Construction at Pema Kod:
Creating a sacred monument, Guru Padmasambhava's palace,
"Zandogpalri" in the heart of his hidden land.
Where: Pema Kod (Hidden Land) is regarded as one of the most sacred places in the world, radiating Guru Rinpoche's blessings, where any accumulation of merit is said to be multiplied many times over. This holy land is described by Ian Baker in his book, The Heart of the World. The new temple is being built in the southern part of the hidden land, located in the extreme northeast region of India, in the state of Arunachal Pradesh, a region untouched by the outside world.
The temple and its founder: Togden Kunzang Longdrol Rinpoche, Tulku Orgyen Phuntsok's previous incarnation, was one of the most venerated yogis in Southern Tibet. He spent his entire life wandering from retreat land to retreat land. As political turmoil broke out in Tibet, he fled to this part of the hidden land where he spent the remainder of his life. Due to his presence and a growing number of students, this part of the sacred hidden land evolved into a retreat land. Togden Rinpoche built this temple on the land "Deden Tashi Choling," in which he not only preserved the sacred objects and relics from Tibet but, most importantly, the Dudjom lineage itself. In time, this temple became the second most important lay-oriented, or "Ngakpa," gathering place in the Pema Kod region.
The project director: At a young age Tulku Orgyen Phuntsok was recognized by H.H. Dudjom Rinpoche as the reincarnation of Togden Rinpoche. Tulku spent his early years in retreat and studied all aspects of Buddhism at his temple in Pema Kod. At the age of 15, he began his studies in southern India at Namdroling Monastery, the largest monastery of the Nyingma lineage, rebuilt in India by H.H. Penor Rinpoche, the Supreme Head of the Nyingma tradition. Tulku Orgyen completed the nine-year Khenpo degree and taught Buddhist philosophy during his final three years at Namdroling Monastery. Since 1999, Tulku Orgyen has been with the Vairotsana Foundation, and currently, he is the spiritual director of the Santa Barbara Center of Vairotsana Foundation and is head of the Pema Kod Project.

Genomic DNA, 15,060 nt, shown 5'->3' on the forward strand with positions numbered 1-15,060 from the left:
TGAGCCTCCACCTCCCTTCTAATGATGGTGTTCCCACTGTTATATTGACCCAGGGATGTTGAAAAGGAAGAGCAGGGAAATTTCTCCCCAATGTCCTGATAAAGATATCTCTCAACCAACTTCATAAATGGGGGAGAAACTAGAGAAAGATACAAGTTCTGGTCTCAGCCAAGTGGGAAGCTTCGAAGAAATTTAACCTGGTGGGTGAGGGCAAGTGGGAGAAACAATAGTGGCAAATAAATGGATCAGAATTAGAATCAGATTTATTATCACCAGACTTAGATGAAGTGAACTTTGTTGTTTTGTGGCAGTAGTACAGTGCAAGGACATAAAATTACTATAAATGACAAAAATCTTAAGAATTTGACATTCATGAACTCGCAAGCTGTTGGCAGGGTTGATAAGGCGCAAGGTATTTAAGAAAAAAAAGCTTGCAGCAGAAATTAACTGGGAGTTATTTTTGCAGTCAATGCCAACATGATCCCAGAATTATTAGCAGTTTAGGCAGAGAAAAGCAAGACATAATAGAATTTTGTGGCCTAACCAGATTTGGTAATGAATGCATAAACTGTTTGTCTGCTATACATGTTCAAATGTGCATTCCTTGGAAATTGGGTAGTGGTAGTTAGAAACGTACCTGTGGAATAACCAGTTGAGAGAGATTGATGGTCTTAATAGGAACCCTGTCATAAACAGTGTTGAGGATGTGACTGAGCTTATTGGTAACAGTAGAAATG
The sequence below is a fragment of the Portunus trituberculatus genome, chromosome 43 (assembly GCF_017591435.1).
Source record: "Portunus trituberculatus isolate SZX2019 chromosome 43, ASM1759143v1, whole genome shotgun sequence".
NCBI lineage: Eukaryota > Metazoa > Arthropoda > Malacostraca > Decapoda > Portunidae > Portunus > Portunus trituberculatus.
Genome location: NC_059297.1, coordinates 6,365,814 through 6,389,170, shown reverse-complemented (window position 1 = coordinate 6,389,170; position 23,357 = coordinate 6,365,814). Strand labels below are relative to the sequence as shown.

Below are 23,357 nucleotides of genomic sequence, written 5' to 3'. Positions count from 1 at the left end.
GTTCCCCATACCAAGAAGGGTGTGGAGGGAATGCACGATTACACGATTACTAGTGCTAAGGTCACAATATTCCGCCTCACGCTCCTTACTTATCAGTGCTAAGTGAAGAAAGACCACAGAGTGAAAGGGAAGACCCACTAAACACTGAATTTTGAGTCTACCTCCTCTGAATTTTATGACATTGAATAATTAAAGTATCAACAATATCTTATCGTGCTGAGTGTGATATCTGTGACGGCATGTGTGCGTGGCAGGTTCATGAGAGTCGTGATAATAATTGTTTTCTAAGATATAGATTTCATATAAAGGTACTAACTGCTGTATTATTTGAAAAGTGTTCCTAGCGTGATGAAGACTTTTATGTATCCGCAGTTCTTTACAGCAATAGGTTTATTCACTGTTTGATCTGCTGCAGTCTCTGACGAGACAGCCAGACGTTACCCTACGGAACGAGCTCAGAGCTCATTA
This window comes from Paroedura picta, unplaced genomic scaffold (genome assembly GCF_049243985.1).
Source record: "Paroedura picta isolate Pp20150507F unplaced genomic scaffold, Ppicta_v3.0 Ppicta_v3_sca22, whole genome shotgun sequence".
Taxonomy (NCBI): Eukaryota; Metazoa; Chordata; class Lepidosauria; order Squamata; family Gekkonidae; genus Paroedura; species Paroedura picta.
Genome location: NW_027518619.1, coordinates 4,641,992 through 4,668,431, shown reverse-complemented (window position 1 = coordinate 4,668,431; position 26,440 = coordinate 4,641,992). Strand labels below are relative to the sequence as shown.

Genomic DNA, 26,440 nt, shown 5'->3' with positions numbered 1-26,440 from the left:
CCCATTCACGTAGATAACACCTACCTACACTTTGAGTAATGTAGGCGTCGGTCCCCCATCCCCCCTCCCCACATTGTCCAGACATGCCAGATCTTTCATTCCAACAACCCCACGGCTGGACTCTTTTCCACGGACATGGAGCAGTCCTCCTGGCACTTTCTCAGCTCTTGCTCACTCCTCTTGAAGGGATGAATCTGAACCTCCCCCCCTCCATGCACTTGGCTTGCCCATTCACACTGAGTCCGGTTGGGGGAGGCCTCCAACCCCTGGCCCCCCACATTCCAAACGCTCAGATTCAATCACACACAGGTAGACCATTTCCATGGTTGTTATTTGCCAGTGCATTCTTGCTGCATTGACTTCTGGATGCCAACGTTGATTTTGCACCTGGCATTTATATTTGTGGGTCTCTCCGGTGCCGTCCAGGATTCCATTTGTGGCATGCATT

The special design of the new temple: During his lifetime, it was Togden Rinpoche's aspiration to build a three-story temple in the style of Guru Rinpoche's Pureland Palace, Zangdok Palri. Due to Togden Rinpoche's advanced age, limited funds and natural resources, all he could accomplish was the creation of the one story temple, and the Three Kaya statues--Amitabha, Chenrezig, and Padmasambhava--that were to be placed in each of the three stories of the temple to be built by his students in the future. For the benefit of all beings, for the preservation of the spiritual legacy of this sacred land, and particularly for the fulfillment of Togden Rinpoche's aspiration, it is Tulku Orgyen's wish to undertake the tremendous task of constructing the three-story sanctuary that Togden Rinpoche envisioned.
Difficulties and added costs owing to the temple's remote location: In this remote land, they do not have the benefit of easy transportation or construction machinery as it's understood in the west. Everything has been transported on people's backs and built by their own hands. The distance from town to the temple adds considerably to both the cost of building materials and the difficulty in transporting them to the construction site. Shilapata, where they must go to purchase construction materials, is three days' journey on a rugged, primitive road from the nearest town, Tuting, which is itself a full day's walk from the temple site. Because porters must be employed in their transportation, the cost of transporting the needed materials from Shilapata to the temple site, alone, can cost upwards of three times the price of the materials themselves.